Matthew Ratcliffe’s book is not so much a book on depression but rather on the experience of depression — on what it means to be depressed. The book’s subtitle is “a study in phenomenology”, but it targets the general public as well as the academic and clinical communities. It is well written, clearly structured, informative and can serve as an excellent introduction to the phenomenology of mental illness as it illustrates the relevance of phenomenological psychopathology to philosophers, sociologists and everyone interested in the question of what constitutes a human being. In sociology “situatedness”, agency and the ability to make judgments are often taken for granted, but Ratcliffe’s analysis shows, and very convincingly, how fragile these key characteristics of the social actor are, how easily they can be diminished and altered, and to what extent the fundamental structures of intersubjectivity can be deformed. One has to be constantly aware of these matters when studying social interactions. Mental health issues not only prevent us, human beings, from becoming a “happy and productive workforce” (as the British Cabinet Secretary Sir Jeremy Heywood gracefully put it), they also constitute a significant scientific challenge for all who do social science. I am sure that sociologists would benefit from more attention to this important and indeed pressing theoretical problem.
The article considers the Views of L. N. Tolstoy not only as a representative, but also as a accomplisher of the Enlightenment. A comparison of his philosophy with the ideas of Spinoza and Diderot made it possible to clarify some aspects of the transition to the unique Tolstoy’s religious and philosophical doctrine. The comparison of General and specific features of the three philosophers was subjected to a special analysis. Special attention is paid to the way of thinking, the relation to science and the specifics of the worldview by Tolstoy and Diderot. An important aspect is researched the contradiction between the way of thinking and the way of life of the three philosophers.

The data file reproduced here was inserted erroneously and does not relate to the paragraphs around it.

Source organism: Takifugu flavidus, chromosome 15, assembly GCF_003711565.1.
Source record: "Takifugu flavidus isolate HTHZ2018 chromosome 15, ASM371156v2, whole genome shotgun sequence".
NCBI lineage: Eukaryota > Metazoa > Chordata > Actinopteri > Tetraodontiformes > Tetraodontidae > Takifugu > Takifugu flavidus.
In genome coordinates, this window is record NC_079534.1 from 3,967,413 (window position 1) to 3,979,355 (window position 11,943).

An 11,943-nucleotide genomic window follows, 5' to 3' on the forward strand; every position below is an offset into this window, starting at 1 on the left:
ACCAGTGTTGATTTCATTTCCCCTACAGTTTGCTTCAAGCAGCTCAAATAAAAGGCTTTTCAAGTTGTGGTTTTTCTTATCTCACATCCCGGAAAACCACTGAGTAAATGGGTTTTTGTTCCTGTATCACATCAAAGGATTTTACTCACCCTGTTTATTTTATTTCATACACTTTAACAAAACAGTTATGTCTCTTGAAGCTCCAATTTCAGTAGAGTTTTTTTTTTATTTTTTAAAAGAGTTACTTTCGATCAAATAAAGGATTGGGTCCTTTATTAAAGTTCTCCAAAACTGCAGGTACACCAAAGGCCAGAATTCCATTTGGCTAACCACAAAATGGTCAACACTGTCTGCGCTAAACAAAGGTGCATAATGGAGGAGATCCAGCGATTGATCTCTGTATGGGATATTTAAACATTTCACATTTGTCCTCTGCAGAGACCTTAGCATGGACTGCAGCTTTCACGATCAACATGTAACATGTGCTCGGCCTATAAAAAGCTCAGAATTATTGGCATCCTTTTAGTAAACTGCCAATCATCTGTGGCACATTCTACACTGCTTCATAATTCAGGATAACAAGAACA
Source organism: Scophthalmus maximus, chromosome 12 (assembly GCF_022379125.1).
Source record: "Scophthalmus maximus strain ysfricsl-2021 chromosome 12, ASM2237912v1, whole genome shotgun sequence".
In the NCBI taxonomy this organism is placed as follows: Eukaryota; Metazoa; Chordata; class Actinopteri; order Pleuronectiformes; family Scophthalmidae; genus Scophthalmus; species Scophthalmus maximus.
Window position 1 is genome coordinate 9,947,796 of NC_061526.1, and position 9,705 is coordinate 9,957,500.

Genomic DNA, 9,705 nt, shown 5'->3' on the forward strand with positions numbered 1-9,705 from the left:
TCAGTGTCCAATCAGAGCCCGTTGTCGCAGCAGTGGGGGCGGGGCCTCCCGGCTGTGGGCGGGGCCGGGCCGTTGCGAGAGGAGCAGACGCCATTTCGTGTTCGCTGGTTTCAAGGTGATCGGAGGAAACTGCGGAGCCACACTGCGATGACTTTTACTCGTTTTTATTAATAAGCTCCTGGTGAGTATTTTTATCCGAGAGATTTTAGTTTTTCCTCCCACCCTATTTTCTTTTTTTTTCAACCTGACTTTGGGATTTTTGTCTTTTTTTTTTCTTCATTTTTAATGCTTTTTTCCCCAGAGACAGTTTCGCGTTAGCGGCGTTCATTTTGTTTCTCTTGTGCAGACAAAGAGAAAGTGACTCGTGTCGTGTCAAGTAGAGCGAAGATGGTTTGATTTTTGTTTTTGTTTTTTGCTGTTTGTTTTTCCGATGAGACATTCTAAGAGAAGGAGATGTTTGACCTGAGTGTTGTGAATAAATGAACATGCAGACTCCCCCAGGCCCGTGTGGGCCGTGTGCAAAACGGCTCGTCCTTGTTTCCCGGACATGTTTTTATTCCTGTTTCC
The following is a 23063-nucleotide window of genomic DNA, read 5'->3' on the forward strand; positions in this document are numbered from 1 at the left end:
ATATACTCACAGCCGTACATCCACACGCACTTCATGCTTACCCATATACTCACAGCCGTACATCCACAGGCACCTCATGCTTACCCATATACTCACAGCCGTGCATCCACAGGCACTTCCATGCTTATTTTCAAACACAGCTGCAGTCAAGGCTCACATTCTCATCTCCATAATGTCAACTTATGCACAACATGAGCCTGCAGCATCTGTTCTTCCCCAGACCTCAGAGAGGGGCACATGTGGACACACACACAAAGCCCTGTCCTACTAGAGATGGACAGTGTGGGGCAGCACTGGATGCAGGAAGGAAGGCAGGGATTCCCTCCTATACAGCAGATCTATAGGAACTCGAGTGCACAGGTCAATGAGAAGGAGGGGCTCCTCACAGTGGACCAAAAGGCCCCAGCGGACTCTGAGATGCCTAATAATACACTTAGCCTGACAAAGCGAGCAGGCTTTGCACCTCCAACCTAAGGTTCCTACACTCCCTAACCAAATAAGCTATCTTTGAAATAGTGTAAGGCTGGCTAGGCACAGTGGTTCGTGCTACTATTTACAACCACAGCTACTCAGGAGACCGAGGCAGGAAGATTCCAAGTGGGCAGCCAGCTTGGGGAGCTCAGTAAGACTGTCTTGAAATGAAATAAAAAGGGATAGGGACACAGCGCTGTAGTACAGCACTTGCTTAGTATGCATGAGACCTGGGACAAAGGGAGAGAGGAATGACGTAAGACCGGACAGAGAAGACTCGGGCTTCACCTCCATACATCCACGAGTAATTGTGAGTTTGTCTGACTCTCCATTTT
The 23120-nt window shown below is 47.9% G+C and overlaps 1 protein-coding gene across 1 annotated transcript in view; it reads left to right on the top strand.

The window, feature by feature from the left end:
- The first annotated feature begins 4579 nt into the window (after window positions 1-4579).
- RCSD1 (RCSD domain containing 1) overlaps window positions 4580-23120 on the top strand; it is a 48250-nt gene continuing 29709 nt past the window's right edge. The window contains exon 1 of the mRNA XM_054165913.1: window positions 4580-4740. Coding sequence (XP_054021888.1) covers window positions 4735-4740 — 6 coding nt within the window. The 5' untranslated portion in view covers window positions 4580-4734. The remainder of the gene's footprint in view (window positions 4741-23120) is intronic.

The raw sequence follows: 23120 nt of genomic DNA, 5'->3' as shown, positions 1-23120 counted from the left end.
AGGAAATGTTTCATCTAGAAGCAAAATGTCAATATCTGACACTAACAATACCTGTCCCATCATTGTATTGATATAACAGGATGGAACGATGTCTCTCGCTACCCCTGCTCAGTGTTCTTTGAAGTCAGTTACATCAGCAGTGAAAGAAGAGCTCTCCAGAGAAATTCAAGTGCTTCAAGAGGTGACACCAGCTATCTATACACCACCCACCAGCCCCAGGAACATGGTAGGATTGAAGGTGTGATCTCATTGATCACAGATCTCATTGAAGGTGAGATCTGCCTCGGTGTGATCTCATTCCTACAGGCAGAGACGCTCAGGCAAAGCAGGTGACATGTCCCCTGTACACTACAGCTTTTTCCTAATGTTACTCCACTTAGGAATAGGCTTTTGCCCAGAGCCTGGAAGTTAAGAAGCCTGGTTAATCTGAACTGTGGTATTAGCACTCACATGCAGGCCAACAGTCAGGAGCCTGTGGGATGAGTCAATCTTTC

Tolstoy's transition from rational perception of life to its religious and existential bases is shown. Tolstoy gradually moves away from the idea of a natural man to the idea of a man, who living the commandments of Christ. Starting from the educational worldview, Tolstoy ended by creation of religious and philosophical doctrine, which were relevant for the 20th century.
This important new book offers the first full-length interpretation of the thought of Martin Heidegger with respect to irony. In a radical reading of Heidegger's major works (from Being and Time through the ‘Rector's Address' and the ‘Letter on Humanism' to ‘The Origin of the Work of Art' and the Spiegel interview), Andrew Haas does not claim that Heidegger is simply being ironic. Rather he argues that Heidegger's writings make such an interpretation possible - perhaps even necessary.
Heidegger begins Being and Time with a quote from Plato, a thinker famous for his insistence upon Socratic irony. The Irony of Heidegger takes seriously the apparently curious decision to introduce the threat of irony even as philosophy begins in earnest to raise the question of the meaning of being. Through a detailed and thorough reading of Heidegger's major texts and the fundamental questions they raise, Haas reveals that one of the most important philosophers of the 20th century can be read with as much irony as earnestness. The Irony of Heidegger attempts to show that the essence of this irony lies in uncertainty, and that the entire project of onto-heno-chrono-phenomenology, therefore needs to be called into question.
The article is concerned with the notions of technology in essays of Ernst and Friedrich Georg Jünger. The special problem of the connection between technology and freedom is discussed in the broader context of the criticism of culture and technocracy discussion in the German intellectual history of the first half of the 20th century.